signed in Cyrillic and dated '1922' (lower right) and further inscribed and dated in Cyrillic verso oil on board 39 x 54.8 cm (15¼ x 21½ in)
In this work, Georgy Konstantinovich Savitsky has depicted idyllic scene of rural life on a warm summer’s day. Two horse and carts are fording the slither of water that runs right across the foreground. The leading horse has his head bowed, as he strains to pull his heavy load, which is sinking into the soggy bank. Sitting atop the mound of hay is man and his child, who has been allowed to hold the reins. Bounding along on either side is a dog and a boisterous foal. The second cart seems almost to have come to a halt, as the horse is more interested in drinking the water, than dragging his cart through it. Another tributary in the middle-ground is obviously deeper, as a bridge is required to cross it, and on the left-hand side several nude figures can be seen bathing in the cool water. Savitsky uses broad expressive brushstrokes in a warm palette, which progresses in bands, from yellow, to green, to the blue of the sky in the upper third of the canvas. The work is an idealised vision of simple, prosperous life in rural Russia.
Savitsky was an accomplished equine painter and horses feature prominently in most of his paintings, although in a variety of contexts. In Yelatma, (Private Collection) he depicted a gloriously bright rural scene, comparable to Carts Fording a River. The motif of horse and cart is central to both works, as they make their way through the rural landscapes. Both works feature the same loose and fluid brushwork, as well as Savitsky’s technique of using broad bands of colour throughout the landscapes. Although Carts Fording a River is arguably the more sophisticated of the two, Yeltma also demonstrates Savitsky’s ability to capture the specific atmosphere of a scene. Whereas there is a lushness and pleasant warmth to the present work, it feels as if Savitsky has depicted the landscape at the height of summer, when conditions are arid and harsher. These works depict life in rural Russia as appealing and sun-filled, hardworking, but certainly not arduous.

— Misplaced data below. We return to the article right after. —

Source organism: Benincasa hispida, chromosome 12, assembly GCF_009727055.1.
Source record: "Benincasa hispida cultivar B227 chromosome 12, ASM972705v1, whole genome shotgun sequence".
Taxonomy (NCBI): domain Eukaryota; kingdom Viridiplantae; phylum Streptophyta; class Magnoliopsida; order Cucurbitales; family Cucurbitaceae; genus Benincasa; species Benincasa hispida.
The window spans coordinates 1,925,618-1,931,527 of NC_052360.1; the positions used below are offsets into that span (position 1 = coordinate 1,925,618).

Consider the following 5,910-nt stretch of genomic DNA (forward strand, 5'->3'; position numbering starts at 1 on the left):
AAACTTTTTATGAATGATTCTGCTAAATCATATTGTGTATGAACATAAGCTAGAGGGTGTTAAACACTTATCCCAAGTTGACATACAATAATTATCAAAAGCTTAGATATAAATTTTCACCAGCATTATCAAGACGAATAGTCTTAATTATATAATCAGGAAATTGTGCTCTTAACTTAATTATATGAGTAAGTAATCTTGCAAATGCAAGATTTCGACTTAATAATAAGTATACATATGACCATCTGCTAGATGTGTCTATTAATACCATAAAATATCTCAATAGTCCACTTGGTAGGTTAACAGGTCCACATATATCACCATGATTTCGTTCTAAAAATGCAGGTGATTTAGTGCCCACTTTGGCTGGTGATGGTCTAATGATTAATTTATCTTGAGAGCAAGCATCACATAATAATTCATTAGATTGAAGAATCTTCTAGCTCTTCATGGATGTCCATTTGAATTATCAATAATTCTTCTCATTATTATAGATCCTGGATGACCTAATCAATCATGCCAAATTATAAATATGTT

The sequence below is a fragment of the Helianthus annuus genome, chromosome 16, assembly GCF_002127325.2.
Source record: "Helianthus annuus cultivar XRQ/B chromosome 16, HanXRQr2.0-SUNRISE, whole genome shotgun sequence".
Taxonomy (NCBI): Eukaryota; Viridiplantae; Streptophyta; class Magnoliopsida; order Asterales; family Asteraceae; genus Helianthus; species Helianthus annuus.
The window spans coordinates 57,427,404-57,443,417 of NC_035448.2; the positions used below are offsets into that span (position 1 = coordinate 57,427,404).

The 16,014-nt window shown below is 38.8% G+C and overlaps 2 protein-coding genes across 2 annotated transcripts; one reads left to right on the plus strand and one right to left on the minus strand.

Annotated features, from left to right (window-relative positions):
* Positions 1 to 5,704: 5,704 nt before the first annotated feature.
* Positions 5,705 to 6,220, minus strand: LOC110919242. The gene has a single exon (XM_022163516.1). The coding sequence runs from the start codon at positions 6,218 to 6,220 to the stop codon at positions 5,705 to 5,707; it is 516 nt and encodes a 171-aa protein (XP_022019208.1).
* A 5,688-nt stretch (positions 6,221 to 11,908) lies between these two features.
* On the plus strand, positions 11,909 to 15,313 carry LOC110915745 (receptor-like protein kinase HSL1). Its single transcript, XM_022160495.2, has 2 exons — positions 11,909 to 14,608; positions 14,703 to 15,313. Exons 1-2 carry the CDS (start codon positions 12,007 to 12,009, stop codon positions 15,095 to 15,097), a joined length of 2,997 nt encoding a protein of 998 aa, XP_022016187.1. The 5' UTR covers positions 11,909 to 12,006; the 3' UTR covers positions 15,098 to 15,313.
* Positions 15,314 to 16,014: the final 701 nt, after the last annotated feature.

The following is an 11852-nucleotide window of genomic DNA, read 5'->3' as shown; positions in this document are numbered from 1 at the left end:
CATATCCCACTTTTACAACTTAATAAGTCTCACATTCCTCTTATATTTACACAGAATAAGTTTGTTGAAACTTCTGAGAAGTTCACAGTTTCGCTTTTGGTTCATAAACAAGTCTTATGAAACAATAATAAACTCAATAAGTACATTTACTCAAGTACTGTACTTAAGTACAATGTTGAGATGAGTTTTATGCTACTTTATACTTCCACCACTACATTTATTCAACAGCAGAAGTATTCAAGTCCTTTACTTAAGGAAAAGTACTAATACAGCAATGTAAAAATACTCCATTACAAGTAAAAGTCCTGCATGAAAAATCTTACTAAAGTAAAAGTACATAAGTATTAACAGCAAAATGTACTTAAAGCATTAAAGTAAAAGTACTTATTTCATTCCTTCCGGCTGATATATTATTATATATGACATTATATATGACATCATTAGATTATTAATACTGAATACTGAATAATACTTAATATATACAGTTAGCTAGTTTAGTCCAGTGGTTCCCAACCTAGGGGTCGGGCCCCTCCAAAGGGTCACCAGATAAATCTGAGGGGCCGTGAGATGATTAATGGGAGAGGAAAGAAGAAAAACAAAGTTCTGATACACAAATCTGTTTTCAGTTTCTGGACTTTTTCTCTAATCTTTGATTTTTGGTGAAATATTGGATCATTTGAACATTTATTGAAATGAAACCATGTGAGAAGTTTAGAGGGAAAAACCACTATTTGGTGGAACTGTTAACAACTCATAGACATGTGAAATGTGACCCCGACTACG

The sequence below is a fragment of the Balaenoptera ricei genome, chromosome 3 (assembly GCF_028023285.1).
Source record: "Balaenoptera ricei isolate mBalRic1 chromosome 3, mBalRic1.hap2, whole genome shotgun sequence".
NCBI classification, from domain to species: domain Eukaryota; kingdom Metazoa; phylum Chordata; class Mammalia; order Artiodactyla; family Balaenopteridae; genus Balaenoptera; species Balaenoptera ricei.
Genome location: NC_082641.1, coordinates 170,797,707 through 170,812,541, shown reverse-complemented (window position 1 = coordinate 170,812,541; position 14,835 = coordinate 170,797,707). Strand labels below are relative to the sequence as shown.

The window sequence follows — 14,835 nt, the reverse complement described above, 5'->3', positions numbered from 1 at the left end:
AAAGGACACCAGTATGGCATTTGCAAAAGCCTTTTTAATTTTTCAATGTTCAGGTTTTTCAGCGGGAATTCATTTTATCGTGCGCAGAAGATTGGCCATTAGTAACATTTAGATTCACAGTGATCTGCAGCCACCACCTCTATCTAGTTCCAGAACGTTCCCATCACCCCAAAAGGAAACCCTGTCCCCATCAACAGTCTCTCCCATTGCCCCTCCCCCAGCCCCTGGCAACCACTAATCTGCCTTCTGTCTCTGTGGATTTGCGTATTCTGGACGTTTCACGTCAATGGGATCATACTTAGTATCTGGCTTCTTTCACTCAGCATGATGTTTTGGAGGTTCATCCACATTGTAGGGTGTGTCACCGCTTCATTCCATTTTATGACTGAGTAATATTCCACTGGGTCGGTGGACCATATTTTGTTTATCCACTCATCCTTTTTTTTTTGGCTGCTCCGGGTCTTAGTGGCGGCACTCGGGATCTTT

Savitsky was the son of the famous Russian realist painter, Konstantin Apollonovich Savitsky (1844-1905), one of the leading figures in nineteenth-century Russian painting and a member of the influential Peredvizhniki group. Georgy’s initial training was with his father, before he enrolled in the important Penza Art School from 1908 to 1915. He was one of the best pupils in an outstanding generation, and he graduation picture, depicting the death of King Priam, earned him scholarship to travel.
Savitsky’s early career was dominated by his equestrian works, many of which today can be found in the State Equestrian Museum in Moscow. However, he very quickly became a key figure in the new Soviet regime’s cultural drive, initially helping to design the celebrations of revolutionary holidays. He also started to paint battle pictures, depicting revolutionary history and the Soviet way of life. He was a key member of the AKhRR, the leading artistic movement in Russia during the 1920’s, and also worked as an illustrator and poster designer, in the promotion of the Soviet regime. Although he won great acclaim in Russia for his dramatic, large-scale historical paintings, he repeatedly returned to the themes found in Carts Fording a River, of idealised, tranquil rural life, centred around the horse.